RetroPie is a great emulator software that allows you to play some of your favorite games from your childhood.
It is used by thousands of customers all around the world to access retro games and enjoy them through their Raspberry Pi computer – but nothing is perfect, and there are few issues when it comes to RetroPie and memory.
You’ll thank yourself later if you learn how to back up RetroPie now.
You may find that after updating your RetroPie, your files may become corrupted or unusable due to the update. This can be devastating – especially if you have put hours and hours into those games and built yourself up in them. To lose all that progress would be so annoying – but there are steps you can take to prevent this.
Before you update your RetroPie, you should back up your files just in case something goes wrong. If the worst should happen, you have a saved copy of all your ROMs and progress ready to redownload once your corrupted files are gone.
This way, you can still upgrade your RetroPie to enjoy all the new features and safety patches included with each update, and still maintain your progress in all your retro ROM games.
But how do you back up your RetroPie files?
That is what we are here for – take a look below at how you can back up your RetroPie files so you can keep your progress safe from corrupting during updates.
The Windows Method
The easiest way to backup your RetroPie files is by backing them up through Windows. You will need a Windows PC as well as an SD card reader (there is most likely one already installed on the PC, but it is best to double check) and an application called Win32 Disk Imager.
This application is a disk imaging application that can be downloaded for free from the internet.
If you own a Mac, Win32 Disk Imager is not available on iOS platforms, but you can use another app called the Disk Utility app that comes with MacOS that performs very similarly to Win32 Disk Imager.
Now that you have everything you need and your application is downloaded, you can begin backing up your RetroPie installation.
The first step is to take the SD card that currently contains the RetroPie installation that you want to back up. Insert this SD card into the SD card reader connected to your PC. Windows will ask you if you want to format the SD card but you need to click no.
Formatting the SD card will mean Windows will wipe it clean as it does not recognise the files. This is because RetroPie is developed to run on Linux, not Windows, so Windows will remove all the files on the SD card because it does not recognize those files.
With your SD card in the SD card reader, you will then need to navigate to your SD card. It should probably be named ‘boot’ and be assigned a drive letter that will appear in brackets next to the name ‘boot’. Remember that letter as it will be important in the next few steps.
Open up your Win32 Disk Imager. On the right-hand side of the application, you will see the words ‘device’ with a drop-down box underneath it. Make sure that the letter of that drop-down box contains the exact same drive letter as assigned to your SD card.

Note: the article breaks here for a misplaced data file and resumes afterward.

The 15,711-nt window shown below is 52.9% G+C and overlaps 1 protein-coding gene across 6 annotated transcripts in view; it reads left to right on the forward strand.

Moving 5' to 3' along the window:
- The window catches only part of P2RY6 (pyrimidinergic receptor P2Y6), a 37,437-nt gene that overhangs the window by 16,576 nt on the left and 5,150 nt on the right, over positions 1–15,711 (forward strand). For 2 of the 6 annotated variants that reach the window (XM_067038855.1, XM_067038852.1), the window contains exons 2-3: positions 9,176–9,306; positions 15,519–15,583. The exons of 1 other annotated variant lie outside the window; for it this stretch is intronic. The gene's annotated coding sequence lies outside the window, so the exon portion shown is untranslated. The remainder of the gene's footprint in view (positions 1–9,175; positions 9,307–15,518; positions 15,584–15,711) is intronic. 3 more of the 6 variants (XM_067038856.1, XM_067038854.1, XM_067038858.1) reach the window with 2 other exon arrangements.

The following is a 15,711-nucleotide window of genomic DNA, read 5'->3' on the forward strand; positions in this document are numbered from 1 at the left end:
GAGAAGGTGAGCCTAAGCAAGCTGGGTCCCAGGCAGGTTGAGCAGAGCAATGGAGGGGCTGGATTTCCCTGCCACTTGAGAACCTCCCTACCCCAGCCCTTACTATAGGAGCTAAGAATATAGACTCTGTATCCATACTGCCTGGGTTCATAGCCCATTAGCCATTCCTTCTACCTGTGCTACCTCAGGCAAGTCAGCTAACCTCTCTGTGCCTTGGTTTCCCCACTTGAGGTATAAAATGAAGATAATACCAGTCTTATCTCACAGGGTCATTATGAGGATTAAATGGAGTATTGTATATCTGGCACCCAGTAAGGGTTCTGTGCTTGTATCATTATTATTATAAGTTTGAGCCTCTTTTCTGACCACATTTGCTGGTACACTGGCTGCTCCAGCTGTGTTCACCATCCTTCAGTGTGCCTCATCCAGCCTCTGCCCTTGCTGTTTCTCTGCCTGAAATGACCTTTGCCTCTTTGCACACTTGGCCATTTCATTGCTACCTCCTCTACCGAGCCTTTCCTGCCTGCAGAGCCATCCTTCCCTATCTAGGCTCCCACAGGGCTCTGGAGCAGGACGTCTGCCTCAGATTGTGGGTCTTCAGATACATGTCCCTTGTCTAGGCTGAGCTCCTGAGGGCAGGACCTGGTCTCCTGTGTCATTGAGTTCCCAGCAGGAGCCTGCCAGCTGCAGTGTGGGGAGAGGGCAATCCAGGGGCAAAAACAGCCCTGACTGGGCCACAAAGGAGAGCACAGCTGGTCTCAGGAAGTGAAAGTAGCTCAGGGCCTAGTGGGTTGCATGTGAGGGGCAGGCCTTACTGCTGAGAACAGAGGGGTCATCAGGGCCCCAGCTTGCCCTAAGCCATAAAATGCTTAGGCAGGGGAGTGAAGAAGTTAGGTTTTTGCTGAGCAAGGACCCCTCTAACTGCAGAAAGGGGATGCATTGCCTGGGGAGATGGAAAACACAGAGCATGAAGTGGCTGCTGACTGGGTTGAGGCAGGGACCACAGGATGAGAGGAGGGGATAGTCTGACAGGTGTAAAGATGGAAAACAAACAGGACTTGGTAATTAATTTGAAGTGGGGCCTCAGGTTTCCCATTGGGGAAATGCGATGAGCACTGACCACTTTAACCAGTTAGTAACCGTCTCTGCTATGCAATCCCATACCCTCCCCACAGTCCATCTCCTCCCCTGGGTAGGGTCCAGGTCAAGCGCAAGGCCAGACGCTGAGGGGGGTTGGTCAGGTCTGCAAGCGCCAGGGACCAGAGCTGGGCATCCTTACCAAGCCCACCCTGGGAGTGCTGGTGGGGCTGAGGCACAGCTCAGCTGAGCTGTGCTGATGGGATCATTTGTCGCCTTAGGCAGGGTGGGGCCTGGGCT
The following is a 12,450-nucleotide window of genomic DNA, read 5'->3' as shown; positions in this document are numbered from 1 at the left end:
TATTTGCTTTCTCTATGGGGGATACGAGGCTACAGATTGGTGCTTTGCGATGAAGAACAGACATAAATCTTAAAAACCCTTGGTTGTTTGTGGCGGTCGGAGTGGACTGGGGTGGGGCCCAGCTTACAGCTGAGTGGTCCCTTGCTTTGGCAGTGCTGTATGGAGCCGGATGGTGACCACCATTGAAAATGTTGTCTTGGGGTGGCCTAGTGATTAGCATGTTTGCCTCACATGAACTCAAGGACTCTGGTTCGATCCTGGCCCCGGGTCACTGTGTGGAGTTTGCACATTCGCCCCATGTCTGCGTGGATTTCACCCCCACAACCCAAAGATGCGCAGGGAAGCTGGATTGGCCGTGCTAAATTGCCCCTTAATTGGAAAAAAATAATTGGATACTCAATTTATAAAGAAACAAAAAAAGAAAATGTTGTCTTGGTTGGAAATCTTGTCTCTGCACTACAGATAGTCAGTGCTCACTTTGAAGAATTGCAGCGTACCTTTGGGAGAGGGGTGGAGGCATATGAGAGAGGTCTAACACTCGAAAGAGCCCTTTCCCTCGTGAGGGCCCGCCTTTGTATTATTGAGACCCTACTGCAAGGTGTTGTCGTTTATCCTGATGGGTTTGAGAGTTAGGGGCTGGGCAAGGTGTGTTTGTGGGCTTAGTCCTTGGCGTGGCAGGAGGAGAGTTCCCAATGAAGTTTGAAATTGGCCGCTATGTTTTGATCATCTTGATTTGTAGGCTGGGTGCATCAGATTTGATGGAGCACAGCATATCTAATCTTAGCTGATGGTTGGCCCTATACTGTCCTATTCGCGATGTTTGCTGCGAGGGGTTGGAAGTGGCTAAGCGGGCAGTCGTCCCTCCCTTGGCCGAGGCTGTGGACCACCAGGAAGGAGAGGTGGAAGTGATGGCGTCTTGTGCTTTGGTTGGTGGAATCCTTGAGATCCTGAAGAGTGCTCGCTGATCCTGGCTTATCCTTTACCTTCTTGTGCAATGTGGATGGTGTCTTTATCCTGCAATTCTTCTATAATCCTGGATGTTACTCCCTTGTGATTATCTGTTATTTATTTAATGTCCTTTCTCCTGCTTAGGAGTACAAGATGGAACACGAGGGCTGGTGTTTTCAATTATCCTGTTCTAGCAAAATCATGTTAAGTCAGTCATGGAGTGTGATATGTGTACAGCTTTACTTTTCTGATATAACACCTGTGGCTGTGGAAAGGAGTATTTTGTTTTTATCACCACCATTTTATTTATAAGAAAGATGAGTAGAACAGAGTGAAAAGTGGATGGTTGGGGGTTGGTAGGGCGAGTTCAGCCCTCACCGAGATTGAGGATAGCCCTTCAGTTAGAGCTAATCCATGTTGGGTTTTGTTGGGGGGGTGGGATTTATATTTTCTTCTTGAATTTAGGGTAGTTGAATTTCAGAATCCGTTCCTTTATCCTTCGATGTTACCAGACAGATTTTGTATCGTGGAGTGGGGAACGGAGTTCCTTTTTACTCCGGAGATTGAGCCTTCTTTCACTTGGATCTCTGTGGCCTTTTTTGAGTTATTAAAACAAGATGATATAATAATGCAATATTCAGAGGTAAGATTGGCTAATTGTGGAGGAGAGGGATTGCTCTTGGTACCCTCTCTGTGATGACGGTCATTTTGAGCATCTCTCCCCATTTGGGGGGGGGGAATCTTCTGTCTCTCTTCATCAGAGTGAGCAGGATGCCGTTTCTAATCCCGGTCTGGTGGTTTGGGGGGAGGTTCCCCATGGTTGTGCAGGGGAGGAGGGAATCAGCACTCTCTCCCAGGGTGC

Once this is correct, you can then click on the blue folder icon on the right of the Image File section. Select the location you are going to store your backup files, such as your desktop for temporary storage or you can make a file dedicated to your RetroPie backup files.
It is completely up to you where you save your files, just remember to give your backup files a name that clearly identifies them.
If you end up making multiple backup files over time, you don’t want to accidentally reinstall an older backup instead of your most recent one.
With your desired location chosen and your file name written in the box, you can click open to return to the Win32 Disk Imager application. Now, you can start creating your backup image. Click the button at the bottom of the app that says ‘read’ and then sit back and relax.
The Win32 Disk Imager will pop up a progress bar and all you have to do is wait until the process is completed.
How long this process takes all depends on the size of your SD card and the number of files stored on there. Sometimes, this process can take a few hours so you are probably better off leaving the application doing its job and you can get on with your day while it works.
You will know that the process is complete when the progress bar disappears and an alert message reading ‘read successful’ will appear on your screen. Now your RetroPie is backed up and you can update it knowing that if the worst should happen, your progress is not lost.
If The Read Is Unsuccessful
The most common issues with this method often crop up during the processing. You may get an alert that reads ‘read unsuccessful’ or even ‘read failed’ which means that your RetroPie files have not been backed up.
The first thing you should do is just give the process another go. It could be a random error that won’t occur again.
If the process is still unsuccessful, then it could be a problem with the SD card or the application. Contact the support of Win32 to see if there is a problem on their end, or take the SD card to a professional to get it looked at. It may be that the SD card is corrupt and needs replacing.
So that is how you backup your RetroPie files! It’s really that easy and simple, plus it saves you a lot of hassle and stress.
Updating your RetroPie is super important and should not be skipped because you are afraid of losing your progress on your games. These updates can include important security patches and new features to improve your RetroPie experience.
Skipping the updates could mean you make yourself vulnerable for cyber attacks and you miss out on cool new features and tools.
So don’t miss out – backup your files then update your RetroPie to keep yourself and your Raspberry Pi safe.